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Boston Students Protest Spiraling Education Costs

BOSTON — About 200 Northeastern University students gathered on Wednesday to condemn what they called corporate control of government and the spiraling costs of their education.

The students came together as part of a nationwide student walk-out to support the Occupy Wall Street movements that have spread to cities around the country, including Boston. Many planned to go to Dewey Square to join the Occupy Boston protest, where nurses’ union members also were expected.

“We’re letting inequality build in this country and there’s not enough resistance,” said senior international affairs major Andrea Gordillo, of Sarasota, Fla.

“There are real bread and butter issues in this country like the future of Social Security and our parents’ retirement that aren’t being taken care of now, and we’re the ones who are going to be called on to fix that,” she said of her generation.

The students banged on drums made of water jugs and chanted slogans, including “Banks got bailed out, and we got sold out,” and “They say cut back, and we say fight back.”

One person held a sign that said, “It’s We the People, not We the Corporations.”  Another demonstrator carried a yellow “Don’t tread on me” flag with a coiled snake that has been re-popularized by the Tea Party movement.

James Griffin, a third-year student from North Andover, said the movement inspired him to get involved in a social cause for the first time.

“I understand that the people who control the economy in this country don’t always have the best interests of people like me in mind,” he said.

Alyssa Castiglia is concerned about the debt she faces upon graduation. The senior music industry major from Buffalo, N.Y., says even with scholarships, grants and financial aid, she faces student debt of $125,000. She chose Northeastern because it had the best program for her field.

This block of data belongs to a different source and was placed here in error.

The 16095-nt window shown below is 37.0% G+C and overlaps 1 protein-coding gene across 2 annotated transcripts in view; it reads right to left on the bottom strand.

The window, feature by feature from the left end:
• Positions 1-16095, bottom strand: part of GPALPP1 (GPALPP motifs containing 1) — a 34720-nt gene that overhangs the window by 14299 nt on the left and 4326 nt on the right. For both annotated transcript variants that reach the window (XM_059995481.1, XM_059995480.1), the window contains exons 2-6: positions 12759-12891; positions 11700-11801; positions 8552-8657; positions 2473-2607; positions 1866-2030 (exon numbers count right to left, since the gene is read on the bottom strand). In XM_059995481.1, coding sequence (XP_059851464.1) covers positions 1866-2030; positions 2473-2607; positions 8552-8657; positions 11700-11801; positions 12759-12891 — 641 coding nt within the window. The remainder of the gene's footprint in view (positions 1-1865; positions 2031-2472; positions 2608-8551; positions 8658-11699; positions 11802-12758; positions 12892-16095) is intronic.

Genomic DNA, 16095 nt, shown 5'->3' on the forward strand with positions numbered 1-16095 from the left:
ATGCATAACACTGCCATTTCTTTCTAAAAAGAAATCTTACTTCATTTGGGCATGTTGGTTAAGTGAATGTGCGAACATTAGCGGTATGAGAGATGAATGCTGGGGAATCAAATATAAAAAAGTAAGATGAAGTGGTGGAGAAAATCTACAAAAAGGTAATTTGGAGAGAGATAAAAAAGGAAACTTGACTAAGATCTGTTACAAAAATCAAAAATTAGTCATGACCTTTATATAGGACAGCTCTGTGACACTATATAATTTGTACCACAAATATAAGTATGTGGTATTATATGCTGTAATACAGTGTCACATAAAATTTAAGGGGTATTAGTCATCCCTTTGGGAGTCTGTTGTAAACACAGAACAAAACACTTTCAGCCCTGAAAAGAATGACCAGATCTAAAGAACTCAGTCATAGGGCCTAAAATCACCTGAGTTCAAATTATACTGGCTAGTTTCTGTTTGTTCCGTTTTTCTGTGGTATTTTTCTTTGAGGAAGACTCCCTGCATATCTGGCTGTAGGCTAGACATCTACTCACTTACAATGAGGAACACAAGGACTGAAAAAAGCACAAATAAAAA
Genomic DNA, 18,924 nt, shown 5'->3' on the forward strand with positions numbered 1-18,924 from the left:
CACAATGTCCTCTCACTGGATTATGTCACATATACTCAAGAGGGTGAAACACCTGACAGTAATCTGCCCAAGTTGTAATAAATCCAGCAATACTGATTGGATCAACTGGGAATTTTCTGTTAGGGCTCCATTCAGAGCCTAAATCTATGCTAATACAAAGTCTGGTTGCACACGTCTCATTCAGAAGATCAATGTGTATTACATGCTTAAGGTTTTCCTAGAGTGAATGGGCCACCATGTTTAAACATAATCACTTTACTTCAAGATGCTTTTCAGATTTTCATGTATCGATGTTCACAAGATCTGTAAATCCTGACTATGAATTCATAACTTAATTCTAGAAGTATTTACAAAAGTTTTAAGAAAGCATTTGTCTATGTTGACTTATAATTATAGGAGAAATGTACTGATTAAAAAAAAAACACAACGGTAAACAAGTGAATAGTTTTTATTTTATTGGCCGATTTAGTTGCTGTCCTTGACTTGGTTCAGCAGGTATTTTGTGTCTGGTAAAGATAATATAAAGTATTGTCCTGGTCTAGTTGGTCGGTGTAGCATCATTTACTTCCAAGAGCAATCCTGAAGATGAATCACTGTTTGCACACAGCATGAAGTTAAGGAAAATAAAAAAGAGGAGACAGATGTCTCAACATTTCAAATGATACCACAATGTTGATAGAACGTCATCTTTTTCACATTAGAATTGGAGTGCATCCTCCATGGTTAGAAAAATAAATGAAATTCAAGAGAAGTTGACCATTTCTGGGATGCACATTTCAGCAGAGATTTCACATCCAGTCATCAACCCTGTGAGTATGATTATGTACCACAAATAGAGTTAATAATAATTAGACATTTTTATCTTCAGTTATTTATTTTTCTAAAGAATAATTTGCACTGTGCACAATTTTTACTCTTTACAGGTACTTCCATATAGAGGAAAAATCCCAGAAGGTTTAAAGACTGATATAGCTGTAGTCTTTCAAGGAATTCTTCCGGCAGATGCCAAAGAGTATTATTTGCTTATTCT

“I don’t want to be restricted to choosing a college by what I could afford,” she said. “My dean keeps telling me they keep raising costs to keep up the perception that we’re on par with the Ivy League schools. That’s ridiculous.”

Some students didn’t have a class scheduled at the time of the noon campus rally, but others, including Castiglia, skipped class with the blessing of her professors.

International Affairs professor Denise Horn didn’t have a class scheduled, but said she would have understood had students wanted to cut.

“These students are learning how to be engaged in a civil society, and I support that,” she said. “They feel the system has failed them and they need a voice.”

Stephen Weyel, a sophomore health sciences major, stopped by the rally on his way to work out of curiosity, and said he sympathized with the demonstrators.

“It isn’t right how the wealth in this nation is spread around,” he said. “People here are just voicing their opinion.”

Victoria Porell, a third-year student from Phoenix, Ariz., helped organize the rally, and noted the number of people taking pictures.

“Those are going to be shared, and this is going to spread,” she said.

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